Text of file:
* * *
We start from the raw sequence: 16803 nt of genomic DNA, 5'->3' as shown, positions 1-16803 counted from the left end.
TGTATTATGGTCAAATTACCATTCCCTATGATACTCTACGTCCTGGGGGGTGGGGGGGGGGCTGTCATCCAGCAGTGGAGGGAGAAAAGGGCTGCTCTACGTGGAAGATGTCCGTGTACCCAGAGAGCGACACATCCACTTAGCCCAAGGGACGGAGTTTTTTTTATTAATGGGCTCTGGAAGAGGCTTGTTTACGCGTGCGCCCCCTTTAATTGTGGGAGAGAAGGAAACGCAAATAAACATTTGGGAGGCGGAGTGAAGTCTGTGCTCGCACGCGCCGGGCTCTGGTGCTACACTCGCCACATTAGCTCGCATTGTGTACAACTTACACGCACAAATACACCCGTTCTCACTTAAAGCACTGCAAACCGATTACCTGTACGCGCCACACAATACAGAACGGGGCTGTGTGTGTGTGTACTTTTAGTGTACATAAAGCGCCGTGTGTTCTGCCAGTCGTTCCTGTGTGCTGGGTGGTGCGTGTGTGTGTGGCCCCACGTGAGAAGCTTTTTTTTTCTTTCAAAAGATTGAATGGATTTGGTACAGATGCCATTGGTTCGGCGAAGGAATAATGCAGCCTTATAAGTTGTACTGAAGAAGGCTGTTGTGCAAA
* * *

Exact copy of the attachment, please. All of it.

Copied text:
We start from the raw sequence: 16803 nt of genomic DNA, 5'->3' as shown, positions 1-16803 counted from the left end.
TGTATTATGGTCAAATTACCATTCCCTATGATACTCTACGTCCTGGGGGGTGGGGGGGGGGCTGTCATCCAGCAGTGGAGGGAGAAAAGGGCTGCTCTACGTGGAAGATGTCCGTGTACCCAGAGAGCGACACATCCACTTAGCCCAAGGGACGGAGTTTTTTTTATTAATGGGCTCTGGAAGAGGCTTGTTTACGCGTGCGCCCCCTTTAATTGTGGGAGAGAAGGAAACGCAAATAAACATTTGGGAGGCGGAGTGAAGTCTGTGCTCGCACGCGCCGGGCTCTGGTGCTACACTCGCCACATTAGCTCGCATTGTGTACAACTTACACGCACAAATACACCCGTTCTCACTTAAAGCACTGCAAACCGATTACCTGTACGCGCCACACAATACAGAACGGGGCTGTGTGTGTGTGTACTTTTAGTGTACATAAAGCGCCGTGTGTTCTGCCAGTCGTTCCTGTGTGCTGGGTGGTGCGTGTGTGTGTGGCCCCACGTGAGAAGCTTTTTTTTTCTTTCAAAAGATTGAATGGATTTGGTACAGATGCCATTGGTTCGGCGAAGGAATAATGCAGCCTTATAAGTTGTACTGAAGAAGGCTGTTGTGCAAA